Who’s the MVP?

I was watching a game recently when the broadcasters began a discussion of possible American League MVP candidates and Dustin Pedroia‘s name was brought up in a serious manner. I was a little floored by the notion. Do not get me wrong, Pedroia is a fine player and a great asset to the Red Sox, but MVP? No. There are several factors as to why not.

First, and this is a giant one, park factors. Fenway Park is a playground for right-handed pull hitters ramping up the amount of singles and doubles hitters get because of the green monster. Guess what Pedroia is? In fact, it is such a huge influence that Pedroia’s park-adjusted wOBA is a whopping 11 points below his un-adjusted number.

Secondly, there is defensive position to consider. Yes, Pedroia plays second base, a tough position to play, but as Tango’s positional adjustments show, second base is behind catcher, shortstop, centerfield and is tied with (and this is important) third base.

Finally, we have the actual offensive production. Pedroia is good, yes I admit as much and his play at second base only helps, but there are just far better candidates for the MVP when you consider everything listed above. Joe Mauer has been better with the bat, plays a much tougher position and even works better under the whole “valuable, not best” argument because without Mauer there’s no way the Twins are in the playoff hunt while without Pedroia, the Red Sox are still very good. Not to mention that Joe Mauer is tops in the AL in WPA. Staying in the Central division, Grady Sizemore and Curtis Granderson are two excellent centerfielders who both have been more valuable with the bat and glove than Pedroia.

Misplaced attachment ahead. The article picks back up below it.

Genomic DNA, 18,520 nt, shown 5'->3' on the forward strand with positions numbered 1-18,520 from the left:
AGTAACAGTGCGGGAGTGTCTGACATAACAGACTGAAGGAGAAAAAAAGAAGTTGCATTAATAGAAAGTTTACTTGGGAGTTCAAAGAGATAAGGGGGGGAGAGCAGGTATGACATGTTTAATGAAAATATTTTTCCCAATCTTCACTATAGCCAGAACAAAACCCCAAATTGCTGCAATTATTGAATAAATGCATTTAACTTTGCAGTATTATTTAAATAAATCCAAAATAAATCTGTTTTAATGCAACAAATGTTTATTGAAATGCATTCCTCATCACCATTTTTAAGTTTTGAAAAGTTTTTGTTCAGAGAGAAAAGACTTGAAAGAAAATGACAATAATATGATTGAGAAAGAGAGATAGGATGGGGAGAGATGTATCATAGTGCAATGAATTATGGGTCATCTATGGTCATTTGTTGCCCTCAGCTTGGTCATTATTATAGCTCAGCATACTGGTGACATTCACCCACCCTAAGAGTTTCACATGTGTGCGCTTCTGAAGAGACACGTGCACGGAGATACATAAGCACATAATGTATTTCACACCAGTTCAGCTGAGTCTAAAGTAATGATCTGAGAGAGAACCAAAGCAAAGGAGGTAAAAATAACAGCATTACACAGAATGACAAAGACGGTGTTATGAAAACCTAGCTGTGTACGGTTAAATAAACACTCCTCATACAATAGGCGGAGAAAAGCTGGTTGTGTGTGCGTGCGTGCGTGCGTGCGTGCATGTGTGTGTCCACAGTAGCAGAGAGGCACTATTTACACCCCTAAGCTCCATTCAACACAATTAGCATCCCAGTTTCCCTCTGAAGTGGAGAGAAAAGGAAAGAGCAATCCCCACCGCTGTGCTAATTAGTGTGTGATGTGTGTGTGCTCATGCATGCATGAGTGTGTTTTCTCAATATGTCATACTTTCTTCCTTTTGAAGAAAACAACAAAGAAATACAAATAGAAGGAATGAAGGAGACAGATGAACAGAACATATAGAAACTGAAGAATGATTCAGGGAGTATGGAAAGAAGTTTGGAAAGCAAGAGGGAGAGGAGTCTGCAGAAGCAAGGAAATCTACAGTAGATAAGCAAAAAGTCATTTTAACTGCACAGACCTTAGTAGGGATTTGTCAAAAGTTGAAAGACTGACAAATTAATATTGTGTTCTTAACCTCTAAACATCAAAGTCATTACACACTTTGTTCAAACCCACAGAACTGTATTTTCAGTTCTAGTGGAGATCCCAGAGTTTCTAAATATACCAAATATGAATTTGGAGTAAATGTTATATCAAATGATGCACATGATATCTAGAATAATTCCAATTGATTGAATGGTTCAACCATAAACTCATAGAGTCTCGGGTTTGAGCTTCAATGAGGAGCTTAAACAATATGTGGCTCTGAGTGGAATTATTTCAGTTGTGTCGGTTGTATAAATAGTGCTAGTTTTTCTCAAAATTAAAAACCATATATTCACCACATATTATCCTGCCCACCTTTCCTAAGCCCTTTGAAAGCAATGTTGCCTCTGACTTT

Pedroia ranks 18th in the AL in WPA/LI and it’s in that list that we find yet another worthy candidate who seems to be going overlooked, Alex Rodriguez. Rodriguez plays a credible third base so he gets the same defensive credit as Pedroia, but his bat just dominates everyone in the AL. Again going by wOBA, Rodriguez has been worth over five more runs than any other player has and most of the ones near him are DHs or corner outfielders. For best hitter in the AL this season so far, it comes down to one choice, Alex Rodriguez.

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Matthew Carruth is a software engineer who has been fascinated with baseball statistics since age five. When not dissecting baseball, he is watching hockey or playing soccer.

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I wonder how many MVP voters look at WPA when they make their decision?